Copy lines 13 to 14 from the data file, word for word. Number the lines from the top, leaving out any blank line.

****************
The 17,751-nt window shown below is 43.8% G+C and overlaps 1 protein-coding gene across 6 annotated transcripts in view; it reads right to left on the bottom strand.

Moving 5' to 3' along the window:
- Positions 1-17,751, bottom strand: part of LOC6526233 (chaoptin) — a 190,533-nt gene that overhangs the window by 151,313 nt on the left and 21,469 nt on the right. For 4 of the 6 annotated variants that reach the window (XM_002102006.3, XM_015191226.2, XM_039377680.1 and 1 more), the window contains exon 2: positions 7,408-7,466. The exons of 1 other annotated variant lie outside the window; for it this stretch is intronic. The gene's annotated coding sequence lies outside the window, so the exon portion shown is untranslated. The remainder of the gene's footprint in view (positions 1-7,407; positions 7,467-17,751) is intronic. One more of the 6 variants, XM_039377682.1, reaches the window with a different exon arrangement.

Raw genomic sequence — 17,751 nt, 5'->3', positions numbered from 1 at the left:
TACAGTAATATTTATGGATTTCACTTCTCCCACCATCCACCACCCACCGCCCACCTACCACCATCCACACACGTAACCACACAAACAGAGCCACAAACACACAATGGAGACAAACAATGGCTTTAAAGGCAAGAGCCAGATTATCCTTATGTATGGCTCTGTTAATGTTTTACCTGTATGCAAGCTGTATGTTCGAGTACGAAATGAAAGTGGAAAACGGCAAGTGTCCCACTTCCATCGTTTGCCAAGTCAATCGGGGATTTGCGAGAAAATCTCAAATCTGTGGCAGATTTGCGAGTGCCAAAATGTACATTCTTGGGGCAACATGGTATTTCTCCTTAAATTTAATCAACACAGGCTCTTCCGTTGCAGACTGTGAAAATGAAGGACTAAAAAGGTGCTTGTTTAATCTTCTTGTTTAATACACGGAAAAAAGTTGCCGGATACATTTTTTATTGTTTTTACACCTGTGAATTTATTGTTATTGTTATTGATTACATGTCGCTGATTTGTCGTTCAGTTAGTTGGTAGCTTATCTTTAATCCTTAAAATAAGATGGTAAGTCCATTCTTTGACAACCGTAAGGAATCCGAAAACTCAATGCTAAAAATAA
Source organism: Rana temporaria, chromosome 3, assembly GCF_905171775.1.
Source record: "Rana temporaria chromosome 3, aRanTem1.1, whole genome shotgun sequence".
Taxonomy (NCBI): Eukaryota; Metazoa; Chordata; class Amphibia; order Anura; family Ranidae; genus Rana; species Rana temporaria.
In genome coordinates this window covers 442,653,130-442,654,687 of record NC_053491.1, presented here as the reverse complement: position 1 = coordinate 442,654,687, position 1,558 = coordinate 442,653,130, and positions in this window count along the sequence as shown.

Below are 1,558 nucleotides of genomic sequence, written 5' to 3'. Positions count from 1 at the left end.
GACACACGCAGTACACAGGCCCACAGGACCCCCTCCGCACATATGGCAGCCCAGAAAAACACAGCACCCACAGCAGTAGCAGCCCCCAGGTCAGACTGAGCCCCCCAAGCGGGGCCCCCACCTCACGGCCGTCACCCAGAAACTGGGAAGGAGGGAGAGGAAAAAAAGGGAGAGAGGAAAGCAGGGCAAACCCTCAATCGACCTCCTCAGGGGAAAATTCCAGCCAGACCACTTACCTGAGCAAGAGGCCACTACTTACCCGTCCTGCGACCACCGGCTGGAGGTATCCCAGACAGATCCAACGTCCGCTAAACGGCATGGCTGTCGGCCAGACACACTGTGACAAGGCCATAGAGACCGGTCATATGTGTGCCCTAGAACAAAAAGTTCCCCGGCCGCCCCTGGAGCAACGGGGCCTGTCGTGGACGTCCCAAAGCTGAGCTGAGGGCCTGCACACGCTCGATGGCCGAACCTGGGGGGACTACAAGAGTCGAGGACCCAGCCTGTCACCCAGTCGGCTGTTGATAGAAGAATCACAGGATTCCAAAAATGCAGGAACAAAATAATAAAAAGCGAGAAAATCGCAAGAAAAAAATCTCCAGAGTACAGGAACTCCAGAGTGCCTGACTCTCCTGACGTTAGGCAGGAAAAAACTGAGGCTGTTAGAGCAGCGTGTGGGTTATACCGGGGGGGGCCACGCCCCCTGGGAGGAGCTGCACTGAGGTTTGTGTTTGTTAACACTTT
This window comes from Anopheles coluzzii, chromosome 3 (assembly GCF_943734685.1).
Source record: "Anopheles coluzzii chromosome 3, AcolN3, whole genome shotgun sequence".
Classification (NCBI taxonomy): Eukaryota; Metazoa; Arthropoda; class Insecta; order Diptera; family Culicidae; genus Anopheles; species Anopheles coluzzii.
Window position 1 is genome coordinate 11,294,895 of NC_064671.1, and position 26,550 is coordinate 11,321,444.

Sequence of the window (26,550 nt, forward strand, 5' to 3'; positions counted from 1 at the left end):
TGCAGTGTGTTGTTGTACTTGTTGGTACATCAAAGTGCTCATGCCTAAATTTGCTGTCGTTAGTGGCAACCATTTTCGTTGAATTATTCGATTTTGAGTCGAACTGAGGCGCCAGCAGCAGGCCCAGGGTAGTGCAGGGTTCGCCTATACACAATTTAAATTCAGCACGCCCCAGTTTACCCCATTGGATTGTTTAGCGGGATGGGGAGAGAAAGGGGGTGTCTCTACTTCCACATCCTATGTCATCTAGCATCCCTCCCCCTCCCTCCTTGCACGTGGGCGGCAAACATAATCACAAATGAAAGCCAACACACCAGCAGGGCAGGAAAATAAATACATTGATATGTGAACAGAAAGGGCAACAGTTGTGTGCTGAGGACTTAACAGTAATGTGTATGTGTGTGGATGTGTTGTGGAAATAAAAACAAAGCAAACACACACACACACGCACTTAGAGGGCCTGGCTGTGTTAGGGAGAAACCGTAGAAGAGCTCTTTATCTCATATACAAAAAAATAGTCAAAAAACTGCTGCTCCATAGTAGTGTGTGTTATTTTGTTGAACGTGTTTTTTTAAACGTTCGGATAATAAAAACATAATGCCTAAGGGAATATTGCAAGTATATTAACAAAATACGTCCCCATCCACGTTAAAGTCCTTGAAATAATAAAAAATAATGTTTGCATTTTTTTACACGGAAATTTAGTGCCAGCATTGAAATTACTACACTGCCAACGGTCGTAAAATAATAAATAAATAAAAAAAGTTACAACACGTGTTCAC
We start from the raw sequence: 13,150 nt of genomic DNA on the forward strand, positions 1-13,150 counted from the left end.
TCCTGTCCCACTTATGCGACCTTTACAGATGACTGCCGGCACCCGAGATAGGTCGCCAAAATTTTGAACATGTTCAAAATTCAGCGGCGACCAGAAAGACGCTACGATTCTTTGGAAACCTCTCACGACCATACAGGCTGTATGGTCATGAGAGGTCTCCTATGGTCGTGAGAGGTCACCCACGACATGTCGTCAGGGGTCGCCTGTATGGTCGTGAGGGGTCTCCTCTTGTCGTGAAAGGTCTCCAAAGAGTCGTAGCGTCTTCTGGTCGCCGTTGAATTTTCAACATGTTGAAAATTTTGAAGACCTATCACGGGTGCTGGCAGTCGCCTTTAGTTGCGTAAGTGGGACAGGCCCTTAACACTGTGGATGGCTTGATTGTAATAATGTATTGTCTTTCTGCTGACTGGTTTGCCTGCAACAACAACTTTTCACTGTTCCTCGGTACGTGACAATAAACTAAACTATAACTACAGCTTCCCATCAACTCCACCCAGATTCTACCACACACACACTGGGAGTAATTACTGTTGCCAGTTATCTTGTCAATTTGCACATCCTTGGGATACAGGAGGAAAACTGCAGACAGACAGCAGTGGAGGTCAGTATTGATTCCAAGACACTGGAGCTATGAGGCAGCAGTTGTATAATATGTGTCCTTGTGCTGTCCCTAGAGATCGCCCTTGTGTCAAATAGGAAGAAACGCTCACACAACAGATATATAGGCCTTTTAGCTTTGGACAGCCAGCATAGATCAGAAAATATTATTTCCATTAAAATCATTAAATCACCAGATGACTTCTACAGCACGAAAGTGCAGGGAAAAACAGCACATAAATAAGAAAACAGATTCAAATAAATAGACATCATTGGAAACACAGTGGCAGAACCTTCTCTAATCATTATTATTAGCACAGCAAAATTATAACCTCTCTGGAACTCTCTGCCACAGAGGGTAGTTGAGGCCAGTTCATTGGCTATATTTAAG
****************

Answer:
Source record: "Anopheles coluzzii chromosome 3, AcolN3, whole genome shotgun sequence".
Classification (NCBI taxonomy): Eukaryota; Metazoa; Arthropoda; class Insecta; order Diptera; family Culicidae; genus Anopheles; species Anopheles coluzzii.